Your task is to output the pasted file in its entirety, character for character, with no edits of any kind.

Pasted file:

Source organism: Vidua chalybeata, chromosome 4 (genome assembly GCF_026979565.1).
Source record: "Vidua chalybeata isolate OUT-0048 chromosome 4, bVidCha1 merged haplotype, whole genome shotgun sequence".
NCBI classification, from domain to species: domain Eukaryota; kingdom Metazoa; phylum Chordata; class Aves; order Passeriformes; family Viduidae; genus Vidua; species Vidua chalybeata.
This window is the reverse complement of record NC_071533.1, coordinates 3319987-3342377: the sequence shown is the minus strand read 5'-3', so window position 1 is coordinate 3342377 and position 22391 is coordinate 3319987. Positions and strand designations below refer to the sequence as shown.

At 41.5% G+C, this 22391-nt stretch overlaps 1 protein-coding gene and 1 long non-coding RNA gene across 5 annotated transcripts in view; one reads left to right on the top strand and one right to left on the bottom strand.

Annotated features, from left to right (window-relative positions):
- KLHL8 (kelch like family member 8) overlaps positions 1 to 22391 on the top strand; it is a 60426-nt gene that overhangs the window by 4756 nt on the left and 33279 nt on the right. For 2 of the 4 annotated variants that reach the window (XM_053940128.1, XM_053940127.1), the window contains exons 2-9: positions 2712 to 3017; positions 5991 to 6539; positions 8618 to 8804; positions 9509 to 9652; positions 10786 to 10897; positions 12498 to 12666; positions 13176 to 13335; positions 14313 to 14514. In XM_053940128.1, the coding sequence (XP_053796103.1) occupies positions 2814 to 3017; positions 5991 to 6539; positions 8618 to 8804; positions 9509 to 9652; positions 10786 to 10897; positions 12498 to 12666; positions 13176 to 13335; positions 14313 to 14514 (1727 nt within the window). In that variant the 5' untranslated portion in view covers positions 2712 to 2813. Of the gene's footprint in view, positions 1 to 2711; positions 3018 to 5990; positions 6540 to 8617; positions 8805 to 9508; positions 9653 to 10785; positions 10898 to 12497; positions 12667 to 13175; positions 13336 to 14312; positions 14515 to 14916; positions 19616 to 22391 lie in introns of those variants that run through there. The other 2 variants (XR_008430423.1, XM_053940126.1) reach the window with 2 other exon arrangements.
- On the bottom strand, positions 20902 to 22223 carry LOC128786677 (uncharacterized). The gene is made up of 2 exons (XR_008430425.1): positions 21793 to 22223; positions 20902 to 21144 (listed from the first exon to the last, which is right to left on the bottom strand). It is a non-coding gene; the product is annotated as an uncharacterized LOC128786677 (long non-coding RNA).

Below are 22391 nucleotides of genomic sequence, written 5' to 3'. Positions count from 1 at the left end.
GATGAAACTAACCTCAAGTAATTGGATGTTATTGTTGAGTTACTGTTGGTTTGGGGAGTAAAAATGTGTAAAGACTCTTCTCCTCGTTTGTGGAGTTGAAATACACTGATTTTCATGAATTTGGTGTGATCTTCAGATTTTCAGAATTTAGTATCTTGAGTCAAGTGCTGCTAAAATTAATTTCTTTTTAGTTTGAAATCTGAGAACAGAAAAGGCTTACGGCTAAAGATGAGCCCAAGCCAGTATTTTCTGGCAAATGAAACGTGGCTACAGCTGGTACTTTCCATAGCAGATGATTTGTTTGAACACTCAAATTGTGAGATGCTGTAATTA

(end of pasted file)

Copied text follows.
Source organism: Vidua chalybeata, chromosome 4 (genome assembly GCF_026979565.1).
Source record: "Vidua chalybeata isolate OUT-0048 chromosome 4, bVidCha1 merged haplotype, whole genome shotgun sequence".
NCBI classification, from domain to species: domain Eukaryota; kingdom Metazoa; phylum Chordata; class Aves; order Passeriformes; family Viduidae; genus Vidua; species Vidua chalybeata.
This window is the reverse complement of record NC_071533.1, coordinates 3319987-3342377: the sequence shown is the minus strand read 5'-3', so window position 1 is coordinate 3342377 and position 22391 is coordinate 3319987. Positions and strand designations below refer to the sequence as shown.

At 41.5% G+C, this 22391-nt stretch overlaps 1 protein-coding gene and 1 long non-coding RNA gene across 5 annotated transcripts in view; one reads left to right on the top strand and one right to left on the bottom strand.

Annotated features, from left to right (window-relative positions):
- KLHL8 (kelch like family member 8) overlaps positions 1 to 22391 on the top strand; it is a 60426-nt gene that overhangs the window by 4756 nt on the left and 33279 nt on the right. For 2 of the 4 annotated variants that reach the window (XM_053940128.1, XM_053940127.1), the window contains exons 2-9: positions 2712 to 3017; positions 5991 to 6539; positions 8618 to 8804; positions 9509 to 9652; positions 10786 to 10897; positions 12498 to 12666; positions 13176 to 13335; positions 14313 to 14514. In XM_053940128.1, the coding sequence (XP_053796103.1) occupies positions 2814 to 3017; positions 5991 to 6539; positions 8618 to 8804; positions 9509 to 9652; positions 10786 to 10897; positions 12498 to 12666; positions 13176 to 13335; positions 14313 to 14514 (1727 nt within the window). In that variant the 5' untranslated portion in view covers positions 2712 to 2813. Of the gene's footprint in view, positions 1 to 2711; positions 3018 to 5990; positions 6540 to 8617; positions 8805 to 9508; positions 9653 to 10785; positions 10898 to 12497; positions 12667 to 13175; positions 13336 to 14312; positions 14515 to 14916; positions 19616 to 22391 lie in introns of those variants that run through there. The other 2 variants (XR_008430423.1, XM_053940126.1) reach the window with 2 other exon arrangements.
- On the bottom strand, positions 20902 to 22223 carry LOC128786677 (uncharacterized). The gene is made up of 2 exons (XR_008430425.1): positions 21793 to 22223; positions 20902 to 21144 (listed from the first exon to the last, which is right to left on the bottom strand). It is a non-coding gene; the product is annotated as an uncharacterized LOC128786677 (long non-coding RNA).

Below are 22391 nucleotides of genomic sequence, written 5' to 3'. Positions count from 1 at the left end.
GATGAAACTAACCTCAAGTAATTGGATGTTATTGTTGAGTTACTGTTGGTTTGGGGAGTAAAAATGTGTAAAGACTCTTCTCCTCGTTTGTGGAGTTGAAATACACTGATTTTCATGAATTTGGTGTGATCTTCAGATTTTCAGAATTTAGTATCTTGAGTCAAGTGCTGCTAAAATTAATTTCTTTTTAGTTTGAAATCTGAGAACAGAAAAGGCTTACGGCTAAAGATGAGCCCAAGCCAGTATTTTCTGGCAAATGAAACGTGGCTACAGCTGGTACTTTCCATAGCAGATGATTTGTTTGAACACTCAAATTGTGAGATGCTGTAATTA